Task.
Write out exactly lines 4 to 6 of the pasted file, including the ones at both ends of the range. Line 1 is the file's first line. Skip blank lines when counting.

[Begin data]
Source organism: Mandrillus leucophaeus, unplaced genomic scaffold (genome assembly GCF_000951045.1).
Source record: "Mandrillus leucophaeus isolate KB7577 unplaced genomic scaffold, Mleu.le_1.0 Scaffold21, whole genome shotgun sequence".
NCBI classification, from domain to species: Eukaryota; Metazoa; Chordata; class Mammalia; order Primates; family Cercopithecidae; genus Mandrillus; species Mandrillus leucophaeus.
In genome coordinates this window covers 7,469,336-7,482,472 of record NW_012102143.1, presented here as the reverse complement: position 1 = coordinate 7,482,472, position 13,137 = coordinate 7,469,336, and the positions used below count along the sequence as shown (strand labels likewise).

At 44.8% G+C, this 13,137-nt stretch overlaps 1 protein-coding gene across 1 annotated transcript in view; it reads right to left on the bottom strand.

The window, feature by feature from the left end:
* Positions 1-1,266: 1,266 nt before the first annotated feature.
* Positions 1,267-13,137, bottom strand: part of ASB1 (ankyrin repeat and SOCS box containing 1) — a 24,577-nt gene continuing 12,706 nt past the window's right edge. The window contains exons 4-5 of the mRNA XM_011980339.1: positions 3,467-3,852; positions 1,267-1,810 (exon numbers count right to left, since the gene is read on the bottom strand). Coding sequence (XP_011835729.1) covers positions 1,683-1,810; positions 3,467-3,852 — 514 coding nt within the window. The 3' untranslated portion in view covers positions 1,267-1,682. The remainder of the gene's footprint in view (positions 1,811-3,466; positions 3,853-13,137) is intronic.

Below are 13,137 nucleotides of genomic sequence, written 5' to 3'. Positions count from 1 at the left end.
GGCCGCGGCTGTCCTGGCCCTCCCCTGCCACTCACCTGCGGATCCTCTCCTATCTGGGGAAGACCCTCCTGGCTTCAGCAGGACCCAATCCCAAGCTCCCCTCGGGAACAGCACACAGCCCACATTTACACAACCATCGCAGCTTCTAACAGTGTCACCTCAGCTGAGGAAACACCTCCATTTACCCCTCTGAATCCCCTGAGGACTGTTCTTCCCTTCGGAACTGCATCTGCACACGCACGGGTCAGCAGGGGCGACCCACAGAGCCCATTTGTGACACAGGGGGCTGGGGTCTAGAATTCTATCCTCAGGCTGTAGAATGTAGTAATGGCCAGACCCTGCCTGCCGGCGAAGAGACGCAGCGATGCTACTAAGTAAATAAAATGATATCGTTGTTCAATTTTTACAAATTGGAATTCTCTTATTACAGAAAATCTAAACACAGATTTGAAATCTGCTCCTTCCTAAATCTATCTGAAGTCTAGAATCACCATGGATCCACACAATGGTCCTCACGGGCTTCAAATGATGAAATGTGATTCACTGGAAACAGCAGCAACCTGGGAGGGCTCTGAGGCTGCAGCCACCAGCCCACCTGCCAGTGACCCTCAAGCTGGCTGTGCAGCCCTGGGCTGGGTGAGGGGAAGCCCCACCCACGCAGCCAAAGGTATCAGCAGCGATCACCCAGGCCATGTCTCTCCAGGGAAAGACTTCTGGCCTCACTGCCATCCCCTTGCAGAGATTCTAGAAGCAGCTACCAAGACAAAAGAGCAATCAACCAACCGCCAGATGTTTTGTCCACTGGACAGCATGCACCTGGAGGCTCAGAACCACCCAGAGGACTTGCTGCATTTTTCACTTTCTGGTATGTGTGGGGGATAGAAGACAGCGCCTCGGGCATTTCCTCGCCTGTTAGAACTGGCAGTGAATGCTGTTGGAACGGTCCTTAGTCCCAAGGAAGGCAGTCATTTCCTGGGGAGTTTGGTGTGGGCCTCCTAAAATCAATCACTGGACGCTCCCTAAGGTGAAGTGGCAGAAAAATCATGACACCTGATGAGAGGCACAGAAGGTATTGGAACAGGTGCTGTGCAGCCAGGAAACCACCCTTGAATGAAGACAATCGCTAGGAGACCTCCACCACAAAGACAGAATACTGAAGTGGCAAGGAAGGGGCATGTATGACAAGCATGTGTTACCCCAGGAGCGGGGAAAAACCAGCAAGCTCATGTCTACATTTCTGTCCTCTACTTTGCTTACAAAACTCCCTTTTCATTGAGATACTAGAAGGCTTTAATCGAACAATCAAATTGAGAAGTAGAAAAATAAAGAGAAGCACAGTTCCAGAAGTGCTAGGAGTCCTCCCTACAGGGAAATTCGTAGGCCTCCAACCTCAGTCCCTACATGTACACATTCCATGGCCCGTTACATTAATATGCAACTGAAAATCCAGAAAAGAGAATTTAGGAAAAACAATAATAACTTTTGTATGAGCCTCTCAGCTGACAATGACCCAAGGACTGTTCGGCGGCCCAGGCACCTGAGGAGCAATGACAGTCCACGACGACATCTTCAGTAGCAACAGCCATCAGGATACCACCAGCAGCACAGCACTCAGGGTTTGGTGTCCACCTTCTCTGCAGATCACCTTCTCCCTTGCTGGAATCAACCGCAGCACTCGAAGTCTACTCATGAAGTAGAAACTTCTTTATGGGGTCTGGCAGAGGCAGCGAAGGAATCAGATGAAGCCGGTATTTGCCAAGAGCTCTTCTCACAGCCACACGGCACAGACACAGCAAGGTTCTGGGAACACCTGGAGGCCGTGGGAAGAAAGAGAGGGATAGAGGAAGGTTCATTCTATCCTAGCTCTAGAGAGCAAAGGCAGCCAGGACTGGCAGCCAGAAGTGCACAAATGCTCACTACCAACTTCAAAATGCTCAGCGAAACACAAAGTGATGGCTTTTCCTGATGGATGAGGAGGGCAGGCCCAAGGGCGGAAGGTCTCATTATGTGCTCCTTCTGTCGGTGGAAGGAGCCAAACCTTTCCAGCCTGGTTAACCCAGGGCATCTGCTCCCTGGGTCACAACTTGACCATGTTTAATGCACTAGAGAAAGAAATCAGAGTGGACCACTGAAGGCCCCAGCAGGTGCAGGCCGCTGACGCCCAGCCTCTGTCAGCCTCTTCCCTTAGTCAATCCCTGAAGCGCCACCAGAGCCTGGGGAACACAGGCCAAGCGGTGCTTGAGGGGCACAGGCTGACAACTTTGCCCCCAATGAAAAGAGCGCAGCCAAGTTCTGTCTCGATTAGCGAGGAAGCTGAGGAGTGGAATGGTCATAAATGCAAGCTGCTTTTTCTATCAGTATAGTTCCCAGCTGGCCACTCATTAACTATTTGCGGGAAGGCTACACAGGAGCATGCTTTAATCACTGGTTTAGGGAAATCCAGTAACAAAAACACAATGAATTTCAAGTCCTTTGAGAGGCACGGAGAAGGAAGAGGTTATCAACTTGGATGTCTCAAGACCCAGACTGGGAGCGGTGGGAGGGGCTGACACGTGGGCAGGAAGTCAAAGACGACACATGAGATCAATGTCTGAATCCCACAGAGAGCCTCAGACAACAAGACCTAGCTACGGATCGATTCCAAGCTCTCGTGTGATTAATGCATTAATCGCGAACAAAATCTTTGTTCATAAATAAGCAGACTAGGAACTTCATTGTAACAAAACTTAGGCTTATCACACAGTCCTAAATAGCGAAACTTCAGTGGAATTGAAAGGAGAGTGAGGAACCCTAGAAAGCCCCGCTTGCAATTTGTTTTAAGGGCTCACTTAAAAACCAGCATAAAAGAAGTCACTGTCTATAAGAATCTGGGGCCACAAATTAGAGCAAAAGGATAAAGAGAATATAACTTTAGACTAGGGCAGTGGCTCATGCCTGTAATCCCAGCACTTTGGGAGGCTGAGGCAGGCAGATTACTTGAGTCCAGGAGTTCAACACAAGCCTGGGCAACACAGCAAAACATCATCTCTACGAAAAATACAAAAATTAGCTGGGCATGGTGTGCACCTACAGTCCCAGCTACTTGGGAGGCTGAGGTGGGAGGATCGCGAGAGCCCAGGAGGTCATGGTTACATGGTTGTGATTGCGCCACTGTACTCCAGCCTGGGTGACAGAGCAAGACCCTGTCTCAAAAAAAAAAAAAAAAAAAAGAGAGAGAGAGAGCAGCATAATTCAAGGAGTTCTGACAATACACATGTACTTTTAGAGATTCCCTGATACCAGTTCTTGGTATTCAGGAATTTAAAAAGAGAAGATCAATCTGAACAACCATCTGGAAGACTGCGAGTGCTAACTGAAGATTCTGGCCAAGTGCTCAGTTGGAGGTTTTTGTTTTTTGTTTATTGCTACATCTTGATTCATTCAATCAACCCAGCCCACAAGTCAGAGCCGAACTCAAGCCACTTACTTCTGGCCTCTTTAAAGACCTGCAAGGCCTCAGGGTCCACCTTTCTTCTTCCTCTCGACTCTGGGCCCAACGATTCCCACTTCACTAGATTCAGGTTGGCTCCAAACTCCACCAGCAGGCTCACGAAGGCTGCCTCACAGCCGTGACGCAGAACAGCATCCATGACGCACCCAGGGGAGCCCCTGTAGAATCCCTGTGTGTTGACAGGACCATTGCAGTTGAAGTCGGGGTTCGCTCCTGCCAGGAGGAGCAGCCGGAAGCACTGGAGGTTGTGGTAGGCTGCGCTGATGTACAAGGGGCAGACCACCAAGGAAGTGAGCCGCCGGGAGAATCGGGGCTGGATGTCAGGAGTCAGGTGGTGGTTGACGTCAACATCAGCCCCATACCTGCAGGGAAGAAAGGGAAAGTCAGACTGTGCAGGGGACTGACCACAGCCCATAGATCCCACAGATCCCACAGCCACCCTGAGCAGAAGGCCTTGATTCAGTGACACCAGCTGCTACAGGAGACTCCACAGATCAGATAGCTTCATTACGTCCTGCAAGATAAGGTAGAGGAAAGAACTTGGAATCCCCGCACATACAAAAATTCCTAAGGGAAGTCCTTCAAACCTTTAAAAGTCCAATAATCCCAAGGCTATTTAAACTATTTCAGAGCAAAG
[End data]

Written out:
In genome coordinates this window covers 7,469,336-7,482,472 of record NW_012102143.1, presented here as the reverse complement: position 1 = coordinate 7,482,472, position 13,137 = coordinate 7,469,336, and the positions used below count along the sequence as shown (strand labels likewise).

At 44.8% G+C, this 13,137-nt stretch overlaps 1 protein-coding gene across 1 annotated transcript in view; it reads right to left on the bottom strand.

The window, feature by feature from the left end: